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New role sets trap for pesky rats

A new community engagement coordinator for Predator Free Masterton wants as many people as possible involved in targeting the “ambitious, beautiful vision of predator-free 2050”.

Funding boosts from the Nikau Foundation, Predator Free NZ Trust, Masterton Trust Lands Trust, the Wairarapa Building Society, and Masterton District Council have allowed the creation of a coordinator role in Masterton’s predator-free campaign, and appointee Niki Jones has big plans.

Until now, urban spaces have tended to sit on the sidelines in the predator-free discussion, and Jones wants to encourage townies to get trapping.

“We had decisions to make. Should we put out chew cards to work out what pests are there? But I think we’re better off getting people trapping right away and seeing if we can make a difference,” he said.

This will help establish how urban areas fit into a larger plan regarding the protection of New Zealand’s native and endemic biodiversity.

Jones said coverage in the Times-Age had seen people get in touch to discuss how best to approach pest eradication in Masterton.

“We’ve decided on targeting rats and will have free traps to give away when people register,” Jones said.

“We want to get as many of our traps into the community as we can, and for people to record all of their catches.”

Jones said he is working on having registered Victor traps available for “whoever wants one” in urban Masterton.

The Times-Age reported in May about a seasonal influx of rodent activity in Masterton, with local eradicators observing an increase in vermin reports.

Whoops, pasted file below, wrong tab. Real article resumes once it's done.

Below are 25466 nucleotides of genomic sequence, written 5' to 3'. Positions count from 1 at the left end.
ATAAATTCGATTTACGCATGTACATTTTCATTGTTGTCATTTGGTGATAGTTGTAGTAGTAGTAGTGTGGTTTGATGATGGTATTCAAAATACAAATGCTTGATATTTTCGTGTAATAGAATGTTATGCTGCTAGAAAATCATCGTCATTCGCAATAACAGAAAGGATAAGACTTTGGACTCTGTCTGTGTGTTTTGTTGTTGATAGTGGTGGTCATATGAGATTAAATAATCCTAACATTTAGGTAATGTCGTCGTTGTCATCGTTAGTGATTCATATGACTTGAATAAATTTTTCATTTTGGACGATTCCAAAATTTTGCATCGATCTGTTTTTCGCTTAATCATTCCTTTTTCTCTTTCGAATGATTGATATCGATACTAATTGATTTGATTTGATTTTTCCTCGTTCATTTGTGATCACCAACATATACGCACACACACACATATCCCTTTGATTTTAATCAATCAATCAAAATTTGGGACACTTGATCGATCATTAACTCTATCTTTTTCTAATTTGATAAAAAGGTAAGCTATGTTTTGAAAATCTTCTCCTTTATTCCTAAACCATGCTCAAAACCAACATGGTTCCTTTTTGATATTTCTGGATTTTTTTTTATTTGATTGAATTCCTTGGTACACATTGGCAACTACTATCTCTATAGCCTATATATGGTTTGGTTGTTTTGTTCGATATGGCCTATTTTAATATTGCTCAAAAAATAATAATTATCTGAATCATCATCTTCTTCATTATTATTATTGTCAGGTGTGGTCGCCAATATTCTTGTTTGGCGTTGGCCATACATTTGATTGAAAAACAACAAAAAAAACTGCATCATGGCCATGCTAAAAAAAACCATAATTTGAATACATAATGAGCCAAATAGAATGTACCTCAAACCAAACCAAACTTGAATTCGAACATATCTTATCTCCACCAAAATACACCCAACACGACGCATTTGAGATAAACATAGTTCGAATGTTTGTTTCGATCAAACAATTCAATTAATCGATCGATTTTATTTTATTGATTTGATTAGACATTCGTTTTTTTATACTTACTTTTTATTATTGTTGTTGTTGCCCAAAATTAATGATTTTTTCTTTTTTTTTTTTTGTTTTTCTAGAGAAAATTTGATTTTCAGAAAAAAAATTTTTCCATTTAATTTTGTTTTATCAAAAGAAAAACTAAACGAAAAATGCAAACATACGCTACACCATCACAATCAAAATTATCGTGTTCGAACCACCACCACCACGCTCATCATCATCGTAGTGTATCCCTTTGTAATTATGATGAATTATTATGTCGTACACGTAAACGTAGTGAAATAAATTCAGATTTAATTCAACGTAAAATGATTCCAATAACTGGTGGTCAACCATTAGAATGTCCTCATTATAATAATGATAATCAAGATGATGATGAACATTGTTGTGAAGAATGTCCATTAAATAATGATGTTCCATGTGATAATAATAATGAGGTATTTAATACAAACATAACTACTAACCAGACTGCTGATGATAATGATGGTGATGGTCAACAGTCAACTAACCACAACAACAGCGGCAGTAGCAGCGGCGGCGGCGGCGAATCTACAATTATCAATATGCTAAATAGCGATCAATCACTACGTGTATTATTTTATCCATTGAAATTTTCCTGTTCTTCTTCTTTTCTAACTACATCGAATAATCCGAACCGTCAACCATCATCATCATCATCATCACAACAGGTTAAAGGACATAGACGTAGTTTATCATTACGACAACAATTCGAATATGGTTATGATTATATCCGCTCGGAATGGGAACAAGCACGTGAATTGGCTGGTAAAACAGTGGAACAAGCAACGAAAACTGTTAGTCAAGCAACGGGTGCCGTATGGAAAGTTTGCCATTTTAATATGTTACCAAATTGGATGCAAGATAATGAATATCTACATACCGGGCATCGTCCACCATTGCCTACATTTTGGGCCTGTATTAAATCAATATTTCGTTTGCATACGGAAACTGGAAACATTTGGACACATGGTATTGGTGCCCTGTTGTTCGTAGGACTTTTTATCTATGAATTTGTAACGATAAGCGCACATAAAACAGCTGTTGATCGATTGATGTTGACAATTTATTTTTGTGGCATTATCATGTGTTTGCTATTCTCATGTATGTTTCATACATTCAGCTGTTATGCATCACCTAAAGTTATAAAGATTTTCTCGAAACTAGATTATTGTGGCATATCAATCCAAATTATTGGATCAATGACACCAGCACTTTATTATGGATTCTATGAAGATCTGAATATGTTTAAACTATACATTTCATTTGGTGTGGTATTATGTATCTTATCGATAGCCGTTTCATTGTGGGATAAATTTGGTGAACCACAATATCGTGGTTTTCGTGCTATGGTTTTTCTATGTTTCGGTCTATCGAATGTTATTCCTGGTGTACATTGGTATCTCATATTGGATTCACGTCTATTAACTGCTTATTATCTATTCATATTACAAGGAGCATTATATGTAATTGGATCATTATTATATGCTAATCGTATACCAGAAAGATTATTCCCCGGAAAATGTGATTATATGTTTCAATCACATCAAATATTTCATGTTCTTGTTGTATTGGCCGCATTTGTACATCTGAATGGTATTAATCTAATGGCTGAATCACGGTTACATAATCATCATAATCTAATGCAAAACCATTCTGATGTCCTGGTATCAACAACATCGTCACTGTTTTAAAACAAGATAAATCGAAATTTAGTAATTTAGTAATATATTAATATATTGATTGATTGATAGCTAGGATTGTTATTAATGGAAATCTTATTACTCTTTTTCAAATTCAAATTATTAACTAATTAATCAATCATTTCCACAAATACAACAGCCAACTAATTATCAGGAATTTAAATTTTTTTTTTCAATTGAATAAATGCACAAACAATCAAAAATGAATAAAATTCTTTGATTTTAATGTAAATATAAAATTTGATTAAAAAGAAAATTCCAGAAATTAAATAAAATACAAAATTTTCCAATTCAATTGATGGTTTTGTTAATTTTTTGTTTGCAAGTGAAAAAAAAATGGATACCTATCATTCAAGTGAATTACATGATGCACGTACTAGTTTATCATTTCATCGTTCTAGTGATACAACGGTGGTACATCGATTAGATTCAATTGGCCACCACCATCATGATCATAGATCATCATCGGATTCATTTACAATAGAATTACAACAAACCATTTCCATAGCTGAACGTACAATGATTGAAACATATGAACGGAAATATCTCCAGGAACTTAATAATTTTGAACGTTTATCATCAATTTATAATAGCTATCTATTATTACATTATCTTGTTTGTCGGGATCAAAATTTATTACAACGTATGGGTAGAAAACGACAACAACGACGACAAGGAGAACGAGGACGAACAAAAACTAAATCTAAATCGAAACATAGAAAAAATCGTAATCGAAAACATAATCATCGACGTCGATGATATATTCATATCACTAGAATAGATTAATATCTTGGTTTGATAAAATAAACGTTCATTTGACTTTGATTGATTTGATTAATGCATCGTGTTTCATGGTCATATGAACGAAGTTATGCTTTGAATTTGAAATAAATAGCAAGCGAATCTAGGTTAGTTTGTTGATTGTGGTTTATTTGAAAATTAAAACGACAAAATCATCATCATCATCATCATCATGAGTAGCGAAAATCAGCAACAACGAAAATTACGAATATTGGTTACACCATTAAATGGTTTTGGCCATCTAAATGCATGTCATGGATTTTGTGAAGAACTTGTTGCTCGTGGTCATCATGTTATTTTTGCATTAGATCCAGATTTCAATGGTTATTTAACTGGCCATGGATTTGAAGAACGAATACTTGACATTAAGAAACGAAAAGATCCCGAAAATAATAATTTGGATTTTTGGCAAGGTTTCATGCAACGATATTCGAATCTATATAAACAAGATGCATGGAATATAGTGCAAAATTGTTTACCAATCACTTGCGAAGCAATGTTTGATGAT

Conquest Pest Management director Shane Todd said he is also focused on the predator-free goal.

“I’m taking that seriously in my business, it’s going to be a huge effort if it happens. At an urban pest management level, it will take a lot.”

Predator Free NZ Trust states that “in urban environments where conditions are favourable, rats may reproduce year round and have as many as five litters per year”.

Noting the warmer weather, Todd said at this time of year it is common for rats to become more active outdoors as springtime fruit begins to ripen.

Todd Jenkinson, chair of the environmental networking group Wairarapa Pukaha to Kawakawa [WaiP2K], said he is chuffed with how things in the predator-free space are progressing.

“It’s great, we’re finally starting to find some momentum after having this vision and dream for so long.”

Jenkinson said he wants to see the community continue to embrace the movement and figure out how the region’s different groups can support each other.

“We can all support each other, while not losing that local feel. There’s got to be autonomy in the region for each group.”

Bella Cleary
Bella Cleary
Bella Cleary is a reporter at the Wairarapa Times-Age, originally hailing from Wellington. She is interested in social issues and writes about the local arts and culture scene.

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